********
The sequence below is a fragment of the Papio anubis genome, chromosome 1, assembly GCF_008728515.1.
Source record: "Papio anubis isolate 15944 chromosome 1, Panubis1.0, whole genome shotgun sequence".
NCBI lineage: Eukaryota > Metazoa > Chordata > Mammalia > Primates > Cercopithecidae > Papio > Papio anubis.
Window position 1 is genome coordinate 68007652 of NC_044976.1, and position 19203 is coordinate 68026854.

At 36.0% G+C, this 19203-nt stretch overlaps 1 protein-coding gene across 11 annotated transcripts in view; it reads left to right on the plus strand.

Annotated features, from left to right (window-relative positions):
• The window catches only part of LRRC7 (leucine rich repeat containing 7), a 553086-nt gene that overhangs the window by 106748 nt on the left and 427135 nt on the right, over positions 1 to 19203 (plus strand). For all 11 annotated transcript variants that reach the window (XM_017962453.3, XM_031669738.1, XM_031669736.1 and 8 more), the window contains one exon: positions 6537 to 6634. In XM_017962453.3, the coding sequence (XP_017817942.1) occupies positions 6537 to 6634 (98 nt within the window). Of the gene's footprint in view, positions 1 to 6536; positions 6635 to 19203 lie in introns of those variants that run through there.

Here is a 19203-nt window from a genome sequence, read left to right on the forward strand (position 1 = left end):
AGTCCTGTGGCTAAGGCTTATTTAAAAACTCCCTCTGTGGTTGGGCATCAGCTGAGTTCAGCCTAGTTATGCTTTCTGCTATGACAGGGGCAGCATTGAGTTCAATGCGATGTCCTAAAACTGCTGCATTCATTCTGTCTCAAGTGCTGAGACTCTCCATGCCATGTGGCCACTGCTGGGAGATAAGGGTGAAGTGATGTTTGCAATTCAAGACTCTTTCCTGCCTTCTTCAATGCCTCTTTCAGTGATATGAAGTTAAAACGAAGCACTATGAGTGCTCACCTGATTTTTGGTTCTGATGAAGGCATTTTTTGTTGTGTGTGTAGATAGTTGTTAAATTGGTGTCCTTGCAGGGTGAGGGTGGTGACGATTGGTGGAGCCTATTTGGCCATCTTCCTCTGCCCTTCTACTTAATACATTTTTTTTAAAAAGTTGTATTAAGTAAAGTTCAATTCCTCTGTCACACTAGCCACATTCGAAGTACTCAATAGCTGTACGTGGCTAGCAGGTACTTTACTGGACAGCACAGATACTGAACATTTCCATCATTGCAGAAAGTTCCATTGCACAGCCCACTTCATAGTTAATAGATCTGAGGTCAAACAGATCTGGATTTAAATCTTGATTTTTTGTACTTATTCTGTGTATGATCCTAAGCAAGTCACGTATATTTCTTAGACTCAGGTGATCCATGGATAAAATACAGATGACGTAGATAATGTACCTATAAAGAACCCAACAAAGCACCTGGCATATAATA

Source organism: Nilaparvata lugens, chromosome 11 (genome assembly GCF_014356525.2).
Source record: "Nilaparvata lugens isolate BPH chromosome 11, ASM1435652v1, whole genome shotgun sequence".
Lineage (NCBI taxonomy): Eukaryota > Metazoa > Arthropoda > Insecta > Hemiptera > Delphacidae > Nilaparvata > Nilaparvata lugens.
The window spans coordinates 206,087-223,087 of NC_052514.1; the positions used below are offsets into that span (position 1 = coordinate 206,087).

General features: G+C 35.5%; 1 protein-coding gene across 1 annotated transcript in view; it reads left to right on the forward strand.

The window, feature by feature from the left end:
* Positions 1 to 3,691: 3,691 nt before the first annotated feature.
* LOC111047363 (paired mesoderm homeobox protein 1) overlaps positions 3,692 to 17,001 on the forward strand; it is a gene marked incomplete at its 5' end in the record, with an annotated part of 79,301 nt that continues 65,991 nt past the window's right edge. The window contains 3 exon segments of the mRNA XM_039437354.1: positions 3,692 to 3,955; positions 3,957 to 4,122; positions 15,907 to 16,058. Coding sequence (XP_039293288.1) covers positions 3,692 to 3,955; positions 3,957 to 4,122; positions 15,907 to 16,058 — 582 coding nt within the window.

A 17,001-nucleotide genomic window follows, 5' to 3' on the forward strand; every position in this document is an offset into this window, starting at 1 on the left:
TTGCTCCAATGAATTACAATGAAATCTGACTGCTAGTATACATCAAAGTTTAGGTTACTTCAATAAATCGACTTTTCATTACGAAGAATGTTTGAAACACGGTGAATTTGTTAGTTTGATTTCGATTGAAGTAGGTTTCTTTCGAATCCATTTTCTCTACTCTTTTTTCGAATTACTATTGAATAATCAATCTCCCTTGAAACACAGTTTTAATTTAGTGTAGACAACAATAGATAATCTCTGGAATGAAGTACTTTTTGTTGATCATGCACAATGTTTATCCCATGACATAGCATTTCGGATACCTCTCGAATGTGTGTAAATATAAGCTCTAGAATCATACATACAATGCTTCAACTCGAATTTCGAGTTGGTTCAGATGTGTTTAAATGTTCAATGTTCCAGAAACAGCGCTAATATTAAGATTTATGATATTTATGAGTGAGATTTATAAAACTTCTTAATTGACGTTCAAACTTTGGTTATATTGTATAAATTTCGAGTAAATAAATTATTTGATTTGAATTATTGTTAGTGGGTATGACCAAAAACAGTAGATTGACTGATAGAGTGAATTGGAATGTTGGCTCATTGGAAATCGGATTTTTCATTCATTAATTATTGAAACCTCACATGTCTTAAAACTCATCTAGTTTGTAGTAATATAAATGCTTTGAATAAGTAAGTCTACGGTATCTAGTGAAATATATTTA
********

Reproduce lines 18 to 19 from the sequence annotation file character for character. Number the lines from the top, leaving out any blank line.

A 17,001-nucleotide genomic window follows, 5' to 3' on the forward strand; every position in this document is an offset into this window, starting at 1 on the left:
TTGCTCCAATGAATTACAATGAAATCTGACTGCTAGTATACATCAAAGTTTAGGTTACTTCAATAAATCGACTTTTCATTACGAAGAATGTTTGAAACACGGTGAATTTGTTAGTTTGATTTCGATTGAAGTAGGTTTCTTTCGAATCCATTTTCTCTACTCTTTTTTCGAATTACTATTGAATAATCAATCTCCCTTGAAACACAGTTTTAATTTAGTGTAGACAACAATAGATAATCTCTGGAATGAAGTACTTTTTGTTGATCATGCACAATGTTTATCCCATGACATAGCATTTCGGATACCTCTCGAATGTGTGTAAATATAAGCTCTAGAATCATACATACAATGCTTCAACTCGAATTTCGAGTTGGTTCAGATGTGTTTAAATGTTCAATGTTCCAGAAACAGCGCTAATATTAAGATTTATGATATTTATGAGTGAGATTTATAAAACTTCTTAATTGACGTTCAAACTTTGGTTATATTGTATAAATTTCGAGTAAATAAATTATTTGATTTGAATTATTGTTAGTGGGTATGACCAAAAACAGTAGATTGACTGATAGAGTGAATTGGAATGTTGGCTCATTGGAAATCGGATTTTTCATTCATTAATTATTGAAACCTCACATGTCTTAAAACTCATCTAGTTTGTAGTAATATAAATGCTTTGAATAAGTAAGTCTACGGTATCTAGTGAAATATATTTA